How to Propagate a Plant

What is 'Propagation'?

Propagation is a method used on plants where you can grow a whole new plant from the 'cutting' or node of the existing plant

(Propagation definition: The breeding of specimens from the parent plant stock)

What propagation method to use?

There are a ton of ways to successfully propagate a cutting plant into a new plant! All of the methods listed here can work, but each have pros and cons and will take some trial and error to find the perfect method for each plant.

When choosing a method of propagating, consider the things your cutting needs to grow roots and avoid rot:

Moisture keeps your plant alive without roots and encourages root growth. High humidity around the plant will limit water loss. Airflow is important in a high humidity environment to maintain oxygen around roots and prevent root rot.

To avoid stem rot, keep the cut ends from the stem as dry as possible, and allow them to callous over. The best way to do this is by suspending them above the propagating medium.

Many people over-compensate to avoid rot and let their roots get too dry while propagating. Dry plant = dead, dehydrated tissue = more rot.

Until the cutting grows roots, you don’t need to add nutrients to the water you use to moisten your propagation medium, because it can’t absorb them. Once roots begin to grow, you can add nutrients to help it grow faster. 



Air Layering

Air layering means growing out the aerial roots of your plant into soil roots before cutting it. It can be done with bundles of moss wrapped around the aerial roots, guiding aerial roots into moss on a pole, or placing aerial roots into an additional container of soil or water.

Air layering is the best method of propagating because it allows the cutting to grow roots while still attached to the parent plant. This removes the unrooted phase of propagation, giving your cutting the best possible chance to succeed.

I use this method as often as possible.

Pros: Very low chance of rot. Roots grow faster because the cutting can use energy from the entire plant. Very low chance of leaf or node loss on cuttings.

Cons: Does not work for top cuttings that don’t have aerial roots yet. Does not work for existing rootless cuttings or rehabilitating an entire rootless plant. Makes your mother plant look silly while in progress.

Propagating in Water

Water is the simplest way of propagating. Fill a glass or jar with water, place the cutting in, and replace the water every few days. A fish tank air stone can be added to increase water oxygen levels. I use this method for healthy, low risk cuttings. 

Pros: Can use a clear container to see roots form and check cutting for rot. Water propagation also reduces the risk of the cutting from becoming dehydrated. Very easy to maintain consistent moisture around roots, and no organic matter in the medium to introduce disease.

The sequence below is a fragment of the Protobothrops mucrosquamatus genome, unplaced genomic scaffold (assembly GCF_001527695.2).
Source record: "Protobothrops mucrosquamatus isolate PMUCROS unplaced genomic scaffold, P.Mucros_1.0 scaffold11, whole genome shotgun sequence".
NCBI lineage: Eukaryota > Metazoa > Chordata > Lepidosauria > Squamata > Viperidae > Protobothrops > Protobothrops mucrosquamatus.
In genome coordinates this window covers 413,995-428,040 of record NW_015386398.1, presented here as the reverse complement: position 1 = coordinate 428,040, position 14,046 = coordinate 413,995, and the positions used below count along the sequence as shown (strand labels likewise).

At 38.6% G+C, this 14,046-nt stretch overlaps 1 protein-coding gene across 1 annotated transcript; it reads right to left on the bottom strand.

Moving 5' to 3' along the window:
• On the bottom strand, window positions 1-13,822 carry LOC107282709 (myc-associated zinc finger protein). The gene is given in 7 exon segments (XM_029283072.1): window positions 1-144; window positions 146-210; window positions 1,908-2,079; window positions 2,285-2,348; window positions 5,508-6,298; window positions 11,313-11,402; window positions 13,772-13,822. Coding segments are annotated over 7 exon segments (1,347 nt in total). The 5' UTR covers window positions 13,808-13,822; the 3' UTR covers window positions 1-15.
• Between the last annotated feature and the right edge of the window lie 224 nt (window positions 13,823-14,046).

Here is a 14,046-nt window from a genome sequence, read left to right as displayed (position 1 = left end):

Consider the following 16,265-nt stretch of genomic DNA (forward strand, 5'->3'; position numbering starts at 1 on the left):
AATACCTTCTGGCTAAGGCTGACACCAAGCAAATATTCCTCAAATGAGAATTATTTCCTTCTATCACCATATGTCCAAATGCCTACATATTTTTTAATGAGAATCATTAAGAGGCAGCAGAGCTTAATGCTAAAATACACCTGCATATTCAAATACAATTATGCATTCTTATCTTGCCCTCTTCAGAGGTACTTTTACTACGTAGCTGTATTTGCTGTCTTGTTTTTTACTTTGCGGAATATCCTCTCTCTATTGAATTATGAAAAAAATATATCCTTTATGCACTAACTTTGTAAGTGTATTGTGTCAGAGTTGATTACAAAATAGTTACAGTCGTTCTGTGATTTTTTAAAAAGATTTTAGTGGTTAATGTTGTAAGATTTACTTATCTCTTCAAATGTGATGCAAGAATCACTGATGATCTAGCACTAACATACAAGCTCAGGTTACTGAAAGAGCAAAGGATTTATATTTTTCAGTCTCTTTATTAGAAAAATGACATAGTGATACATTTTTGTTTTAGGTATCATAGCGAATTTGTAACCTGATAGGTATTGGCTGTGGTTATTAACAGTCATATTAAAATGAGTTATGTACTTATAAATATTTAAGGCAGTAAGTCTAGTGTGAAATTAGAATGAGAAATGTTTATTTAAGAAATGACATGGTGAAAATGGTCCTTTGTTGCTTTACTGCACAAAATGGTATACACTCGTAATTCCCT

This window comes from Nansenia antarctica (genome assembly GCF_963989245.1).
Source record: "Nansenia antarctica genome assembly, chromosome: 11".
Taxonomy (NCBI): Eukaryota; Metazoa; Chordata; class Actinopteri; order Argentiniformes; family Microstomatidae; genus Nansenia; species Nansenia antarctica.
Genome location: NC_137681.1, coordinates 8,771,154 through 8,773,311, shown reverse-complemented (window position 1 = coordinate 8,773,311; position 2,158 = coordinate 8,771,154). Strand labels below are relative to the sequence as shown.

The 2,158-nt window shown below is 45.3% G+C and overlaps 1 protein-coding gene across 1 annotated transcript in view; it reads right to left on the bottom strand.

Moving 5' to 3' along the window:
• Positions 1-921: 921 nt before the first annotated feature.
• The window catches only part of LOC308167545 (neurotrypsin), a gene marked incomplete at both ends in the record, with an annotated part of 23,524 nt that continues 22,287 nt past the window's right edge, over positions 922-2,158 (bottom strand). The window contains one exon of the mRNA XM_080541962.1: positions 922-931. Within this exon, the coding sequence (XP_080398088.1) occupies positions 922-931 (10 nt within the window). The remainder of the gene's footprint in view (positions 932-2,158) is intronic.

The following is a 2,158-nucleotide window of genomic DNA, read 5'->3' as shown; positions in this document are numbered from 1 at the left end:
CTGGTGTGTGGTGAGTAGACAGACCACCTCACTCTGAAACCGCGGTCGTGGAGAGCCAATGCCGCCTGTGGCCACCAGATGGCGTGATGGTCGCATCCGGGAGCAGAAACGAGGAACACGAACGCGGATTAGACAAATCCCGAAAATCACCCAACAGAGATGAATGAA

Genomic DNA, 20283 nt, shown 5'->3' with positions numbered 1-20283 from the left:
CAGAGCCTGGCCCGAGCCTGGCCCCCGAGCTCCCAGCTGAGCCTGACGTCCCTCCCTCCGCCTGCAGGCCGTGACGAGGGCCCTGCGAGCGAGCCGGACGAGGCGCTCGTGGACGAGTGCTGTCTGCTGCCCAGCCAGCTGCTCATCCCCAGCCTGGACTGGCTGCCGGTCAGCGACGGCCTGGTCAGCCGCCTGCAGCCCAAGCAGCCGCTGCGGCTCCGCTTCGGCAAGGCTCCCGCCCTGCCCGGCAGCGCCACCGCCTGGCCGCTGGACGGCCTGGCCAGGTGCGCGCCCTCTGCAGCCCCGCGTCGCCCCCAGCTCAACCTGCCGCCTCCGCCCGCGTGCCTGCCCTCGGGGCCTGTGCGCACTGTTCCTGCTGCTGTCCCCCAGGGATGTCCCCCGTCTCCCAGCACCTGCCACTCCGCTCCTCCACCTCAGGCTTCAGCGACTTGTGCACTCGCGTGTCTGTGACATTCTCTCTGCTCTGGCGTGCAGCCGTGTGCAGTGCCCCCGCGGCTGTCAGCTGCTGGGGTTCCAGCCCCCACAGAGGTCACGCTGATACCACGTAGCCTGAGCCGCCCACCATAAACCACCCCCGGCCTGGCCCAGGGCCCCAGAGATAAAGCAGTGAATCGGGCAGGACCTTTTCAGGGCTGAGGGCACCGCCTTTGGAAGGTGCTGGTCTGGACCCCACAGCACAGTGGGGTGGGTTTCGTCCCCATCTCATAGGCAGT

Cons: No airflow around roots. Only source of oxygen is what is dissolved in water. More difficult to transition roots grown in water to soil. Hard to keep stem out of water.

Propagating in Soil

Many commercial nurseries that need to produce new plants efficiently just plant the cuttings straight into soil. This method can work, especially with a fresh, healthy cutting, but it has the most downsides out of all the methods. 

I use this method for air layering with plants that are growing horizontally instead of climbing.

Pros: No transplanting required. Plant can benefit from nutrients in soil.

Cons: Hard to maintain consistent moisture. Can’t check on roots forming or see rot. Soil can become anaerobic if overwatered. Organic medium can introduce fungus or disease.

Propagating in Moss

You can also propagate in sphagnum moss in place of soil. Moist moss holds a lot of water, which is great for maintaining humidity around roots while still allowing airflow. A cover, like cling wrap, can be used to hold humidity in the container.

This method can yield great results, but is difficult to execute correctly. People often have issues caused by moss that is too wet or too dry. I use this method for air layering mainly.

Pros: Maintains high moisture and humidity without liquid water. Lightweight and easy to shape around roots. Easier to keep stem out of medium. Roots transition more easily to soil.

Cons: Can easily become too compacted. Hard to maintain consistent moisture. Can’t check on roots forming or see rot. Damaging and time consuming to remove from roots. Organic medium can introduce fungus or disease.

Propagating in Perlite/Leca

Perlite has very similar benefits to water, with the addition of greater airflow. Perlite is absorbent and porous, so it will wick moisture up to areas of the container that are not underwater. Keep the container filled with a small reservoir of water below the level of the stem, and cover the top to hold in humidify around the roots.

You can use any chunky, inorganic material for this method, like pumice or LECA, if you don’t have perlite. Perlite is my preference because it is so lightweight; it is easy to pull out the cutting to check on it without disturbing it too much. Heavier mediums will help the cutting stand up better, however.

Make sure you pick a course perlite (#3 or bigger to minimize dust) without fertilizer. I recommend this perlite:

I use this method for high risk, dehydrated cuttings.

Pros: Easy to maintain consistent moisture around roots. No organic matter in medium to introduce fungus or disease. Minimal damage to roots when removing from perlite. Allows airflow to roots.

Cons: Can’t check on roots forming or see rot.

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